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Surveillance for metastatic disease after definitive treatment for renal cell carcinoma

Brian Shuch, MD
Allan J Pantuck, MD, MS, FACS
Tobias Klatte, MD
Section Editor
Jerome P Richie, MD, FACS
Deputy Editor
Michael E Ross, MD


For patients with renal cell carcinoma (RCC), surgery may be curative when patients present with localized disease. However, many patients who are initially resected eventually relapse, and the prognosis in these cases is often poor. Thus, optimal management requires careful surveillance for recurrent disease in those who have undergone a potentially curative resection.

The timing and patterns of recurrent and/or metastatic disease and specific recommendations for surveillance following the initial treatment of localized RCC will be reviewed here. An overview of the treatment of RCC is presented separately. (See "Prognostic factors in patients with renal cell carcinoma".)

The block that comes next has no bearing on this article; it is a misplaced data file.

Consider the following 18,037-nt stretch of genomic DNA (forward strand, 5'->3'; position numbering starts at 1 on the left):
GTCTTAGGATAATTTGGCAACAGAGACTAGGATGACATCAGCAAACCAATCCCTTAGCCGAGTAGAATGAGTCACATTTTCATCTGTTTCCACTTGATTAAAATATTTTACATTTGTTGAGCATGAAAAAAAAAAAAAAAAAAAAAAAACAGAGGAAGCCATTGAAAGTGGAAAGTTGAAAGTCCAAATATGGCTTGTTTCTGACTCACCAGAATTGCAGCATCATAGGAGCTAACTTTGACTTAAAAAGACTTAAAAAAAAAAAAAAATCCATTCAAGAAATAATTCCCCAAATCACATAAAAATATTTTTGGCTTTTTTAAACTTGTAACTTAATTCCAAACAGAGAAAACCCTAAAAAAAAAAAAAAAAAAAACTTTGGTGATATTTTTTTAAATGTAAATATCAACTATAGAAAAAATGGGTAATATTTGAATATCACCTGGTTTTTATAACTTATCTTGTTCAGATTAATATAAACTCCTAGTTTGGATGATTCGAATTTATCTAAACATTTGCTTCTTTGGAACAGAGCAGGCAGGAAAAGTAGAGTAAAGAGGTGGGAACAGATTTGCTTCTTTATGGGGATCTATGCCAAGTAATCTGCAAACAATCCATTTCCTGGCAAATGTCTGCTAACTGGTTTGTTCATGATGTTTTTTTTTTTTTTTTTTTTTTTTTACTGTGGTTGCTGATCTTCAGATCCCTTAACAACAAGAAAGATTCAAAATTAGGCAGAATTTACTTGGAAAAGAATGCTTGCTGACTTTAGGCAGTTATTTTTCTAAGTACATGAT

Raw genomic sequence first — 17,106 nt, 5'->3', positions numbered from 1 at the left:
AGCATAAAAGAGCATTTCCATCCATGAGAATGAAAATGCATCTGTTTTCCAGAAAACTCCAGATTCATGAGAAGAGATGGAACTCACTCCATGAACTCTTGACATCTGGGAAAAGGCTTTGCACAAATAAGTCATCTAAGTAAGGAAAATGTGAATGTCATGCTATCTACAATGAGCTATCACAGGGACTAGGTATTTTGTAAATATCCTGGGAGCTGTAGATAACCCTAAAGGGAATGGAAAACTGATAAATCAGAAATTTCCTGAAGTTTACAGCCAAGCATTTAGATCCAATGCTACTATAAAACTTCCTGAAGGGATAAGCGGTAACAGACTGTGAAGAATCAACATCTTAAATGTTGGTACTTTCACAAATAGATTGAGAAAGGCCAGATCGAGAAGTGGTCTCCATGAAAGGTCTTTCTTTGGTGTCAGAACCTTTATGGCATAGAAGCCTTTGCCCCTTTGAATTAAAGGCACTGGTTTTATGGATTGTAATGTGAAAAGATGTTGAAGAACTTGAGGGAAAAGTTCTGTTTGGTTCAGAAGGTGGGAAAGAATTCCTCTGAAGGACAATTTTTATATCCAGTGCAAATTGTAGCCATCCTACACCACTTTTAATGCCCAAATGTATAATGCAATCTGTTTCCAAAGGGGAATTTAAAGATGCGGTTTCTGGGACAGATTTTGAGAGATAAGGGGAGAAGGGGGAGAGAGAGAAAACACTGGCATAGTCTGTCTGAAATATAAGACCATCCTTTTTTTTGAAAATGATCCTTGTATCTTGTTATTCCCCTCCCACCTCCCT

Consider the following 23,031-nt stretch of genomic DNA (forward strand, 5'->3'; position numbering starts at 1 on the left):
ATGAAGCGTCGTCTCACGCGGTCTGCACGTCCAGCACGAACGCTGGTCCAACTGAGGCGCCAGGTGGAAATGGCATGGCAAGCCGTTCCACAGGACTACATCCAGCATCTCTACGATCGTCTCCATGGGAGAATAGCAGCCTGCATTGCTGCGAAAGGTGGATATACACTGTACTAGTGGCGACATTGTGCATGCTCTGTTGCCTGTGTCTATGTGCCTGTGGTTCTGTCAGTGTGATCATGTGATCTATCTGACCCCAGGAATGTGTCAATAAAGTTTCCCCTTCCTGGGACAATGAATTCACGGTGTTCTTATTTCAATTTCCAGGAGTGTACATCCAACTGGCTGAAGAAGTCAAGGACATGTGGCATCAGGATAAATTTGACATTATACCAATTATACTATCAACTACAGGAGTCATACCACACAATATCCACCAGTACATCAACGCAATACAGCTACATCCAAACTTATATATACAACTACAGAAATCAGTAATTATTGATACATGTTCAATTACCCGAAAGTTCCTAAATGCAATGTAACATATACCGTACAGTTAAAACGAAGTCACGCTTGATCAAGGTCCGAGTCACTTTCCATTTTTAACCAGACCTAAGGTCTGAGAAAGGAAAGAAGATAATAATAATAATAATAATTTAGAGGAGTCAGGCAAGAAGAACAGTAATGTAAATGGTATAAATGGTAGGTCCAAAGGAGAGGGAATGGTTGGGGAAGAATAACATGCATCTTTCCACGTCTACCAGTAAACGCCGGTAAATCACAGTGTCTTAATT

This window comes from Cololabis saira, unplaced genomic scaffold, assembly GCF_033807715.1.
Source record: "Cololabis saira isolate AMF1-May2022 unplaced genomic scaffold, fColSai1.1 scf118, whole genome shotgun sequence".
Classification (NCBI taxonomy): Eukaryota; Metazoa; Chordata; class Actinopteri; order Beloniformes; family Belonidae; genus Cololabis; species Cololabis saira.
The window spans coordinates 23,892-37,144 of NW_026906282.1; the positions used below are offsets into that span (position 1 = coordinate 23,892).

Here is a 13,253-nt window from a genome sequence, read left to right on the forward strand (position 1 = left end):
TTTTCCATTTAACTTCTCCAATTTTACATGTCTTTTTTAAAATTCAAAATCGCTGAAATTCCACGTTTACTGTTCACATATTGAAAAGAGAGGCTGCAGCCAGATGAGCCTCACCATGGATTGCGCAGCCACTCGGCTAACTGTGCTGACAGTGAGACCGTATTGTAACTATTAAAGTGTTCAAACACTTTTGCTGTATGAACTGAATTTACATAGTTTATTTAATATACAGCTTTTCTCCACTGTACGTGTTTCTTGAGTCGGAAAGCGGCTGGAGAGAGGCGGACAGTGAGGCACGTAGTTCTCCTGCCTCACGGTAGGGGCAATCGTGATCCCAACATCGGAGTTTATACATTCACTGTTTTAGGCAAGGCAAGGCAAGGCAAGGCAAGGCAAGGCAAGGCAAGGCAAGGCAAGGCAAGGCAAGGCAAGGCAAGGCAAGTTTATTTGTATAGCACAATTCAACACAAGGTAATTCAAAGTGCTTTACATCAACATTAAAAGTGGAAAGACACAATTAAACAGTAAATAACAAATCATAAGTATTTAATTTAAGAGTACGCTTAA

The advantages of an aggressive surveillance program must be balanced against the financial costs and the psychologic distress that repeated testing can cause the patient. The rationale for surveillance is based upon several observations:

Diagnosis of recurrence while the metastatic burden is limited may increase the likelihood of a favorable response to systemic treatment. (See "Immunotherapy of renal cell carcinoma", section on 'Interleukin-2'.)

Surgical resection of a single or limited number of metastases or an isolated local-regional recurrence can result in long-term survival. (See "Role of surgery in patients with metastatic renal cell carcinoma" and 'Locoregional recurrence' below.)

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Literature review current through: Oct 2017. | This topic last updated: Nov 15, 2016.
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